Investor Tax Reliefs

This note provides a summary of the different types of generous tax reliefs which are available to investors and “business angels” in the UK including an introduction to a new “investor relief” which was introduced by the Finance Bill 2016


To stimulate and support entrepreneurship, HMRC offers a number of tax incentives for individual UK taxpayers who invest in certain qualifying early-stage businesses which are based in the UK.  Brief descriptions of these incentives are set out below and Appendix 1 provides a tabular summary of the key features of each scheme.


The SEIS encourages investment in qualifying start-up companies by providing individuals with 50% of their investment ‘back’ by way of income tax relief.  Additionally, investors can benefit from 50% capital gains tax relief on gains which are reinvested in SEIS eligible shares.

Any gain arising on the disposal of the seed shares acquired may also be completely exempt from capital gains tax, and loss relief is available if the disposal results in a loss.

To say that the SEIS is incredibly generous is somewhat of an understatement.  For example, assuming an investor pays tax at 45% (additional rate) and makes an investment of £10,000 that fails completely, the investor would only lose £2,750 due to the tax relief available.  Should the investment succeed the investor will not only receive 50% of the investment ‘back’ in the form of income tax relief but would also pay zero capital gains tax on the profit from the disposal of those shares.

That is what makes the SEIS so attractive to investors and why Tughans would encourage all entrepreneurs to seek advance assurance from HMRC that they and their company are eligible for SEIS.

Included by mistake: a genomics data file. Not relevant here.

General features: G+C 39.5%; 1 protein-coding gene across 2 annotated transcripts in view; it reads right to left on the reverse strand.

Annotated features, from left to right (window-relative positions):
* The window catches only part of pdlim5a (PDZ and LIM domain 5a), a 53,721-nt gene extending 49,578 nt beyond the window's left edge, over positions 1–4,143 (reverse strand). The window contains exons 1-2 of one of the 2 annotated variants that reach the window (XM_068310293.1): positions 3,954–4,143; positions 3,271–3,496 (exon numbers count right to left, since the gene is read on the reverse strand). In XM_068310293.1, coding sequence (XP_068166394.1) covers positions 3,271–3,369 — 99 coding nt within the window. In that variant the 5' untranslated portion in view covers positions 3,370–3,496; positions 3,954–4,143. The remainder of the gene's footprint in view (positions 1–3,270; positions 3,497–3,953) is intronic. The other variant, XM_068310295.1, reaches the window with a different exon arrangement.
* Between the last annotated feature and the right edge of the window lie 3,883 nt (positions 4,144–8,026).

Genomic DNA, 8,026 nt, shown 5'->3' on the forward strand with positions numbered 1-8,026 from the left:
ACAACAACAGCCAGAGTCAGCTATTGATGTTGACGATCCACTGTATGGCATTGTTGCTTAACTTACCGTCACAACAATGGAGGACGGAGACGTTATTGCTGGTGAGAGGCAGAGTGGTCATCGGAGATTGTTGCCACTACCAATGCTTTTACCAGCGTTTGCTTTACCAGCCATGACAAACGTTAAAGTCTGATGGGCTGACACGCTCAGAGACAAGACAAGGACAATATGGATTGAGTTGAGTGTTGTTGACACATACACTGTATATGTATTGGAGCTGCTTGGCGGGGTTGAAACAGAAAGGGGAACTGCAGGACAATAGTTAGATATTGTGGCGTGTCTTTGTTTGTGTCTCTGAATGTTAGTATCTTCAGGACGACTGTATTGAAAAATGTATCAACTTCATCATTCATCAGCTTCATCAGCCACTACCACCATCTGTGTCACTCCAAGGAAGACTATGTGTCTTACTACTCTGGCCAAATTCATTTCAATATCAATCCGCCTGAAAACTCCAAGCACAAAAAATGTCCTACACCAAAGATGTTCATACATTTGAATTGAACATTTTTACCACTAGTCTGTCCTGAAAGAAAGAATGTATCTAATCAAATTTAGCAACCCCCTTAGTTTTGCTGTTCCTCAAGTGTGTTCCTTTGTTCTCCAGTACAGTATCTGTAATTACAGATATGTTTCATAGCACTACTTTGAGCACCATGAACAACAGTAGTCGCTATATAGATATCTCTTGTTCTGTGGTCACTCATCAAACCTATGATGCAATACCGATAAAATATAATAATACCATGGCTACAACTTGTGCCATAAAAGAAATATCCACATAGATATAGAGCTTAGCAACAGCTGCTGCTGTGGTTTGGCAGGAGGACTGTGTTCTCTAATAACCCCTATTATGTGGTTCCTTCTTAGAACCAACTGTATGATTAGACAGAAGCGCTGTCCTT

The latest figures released by HMRC show that between 2013/2014 over 2,000 companies received £170m in this type of investment (double that of 2013) – good news indeed. However, when you look at the portion of this attributed to Northern Ireland – only 25 companies with a total of £1.9m invested. It is clear to say that this scheme is being underutilised in Northern Ireland.

In fact the real picture is that London and the South East of England is attracting huge numbers of companies by the amount of SEIS and EIS available and that is a challenge to  non-Londoners and the Northern Irish market as a whole.


The EIS is designed to help smaller, higher-risk companies raise finance by offering tax relief on new shares in those unlisted companies that qualify. For the investor, it is a tax efficient way to invest in small companies.

The EIS is aimed at wealthier, sophisticated investors. People can invest up to £1,000,000 in any tax year and receive 30% income tax relief. However, they are locked into the investment  for a minimum of three years (as with SEIS).   Additionally, investors can defer any capital gains tax on gains which are reinvested in EIS eligible shares.

Any gain arising on the disposal of the shares would also be completely exempt from capital gains tax, and loss relief is available if the disposal results in a loss.


The Finance Bill 2016 introduced a new relief for investments in unlisted trading companies or trading groups. This new relief which was implemented in September 2016 reduces the rate of tax payable on capital gains to 10%, where newly issued shares are held for at least three years, and can cover up to £10m of lifetime capital gains.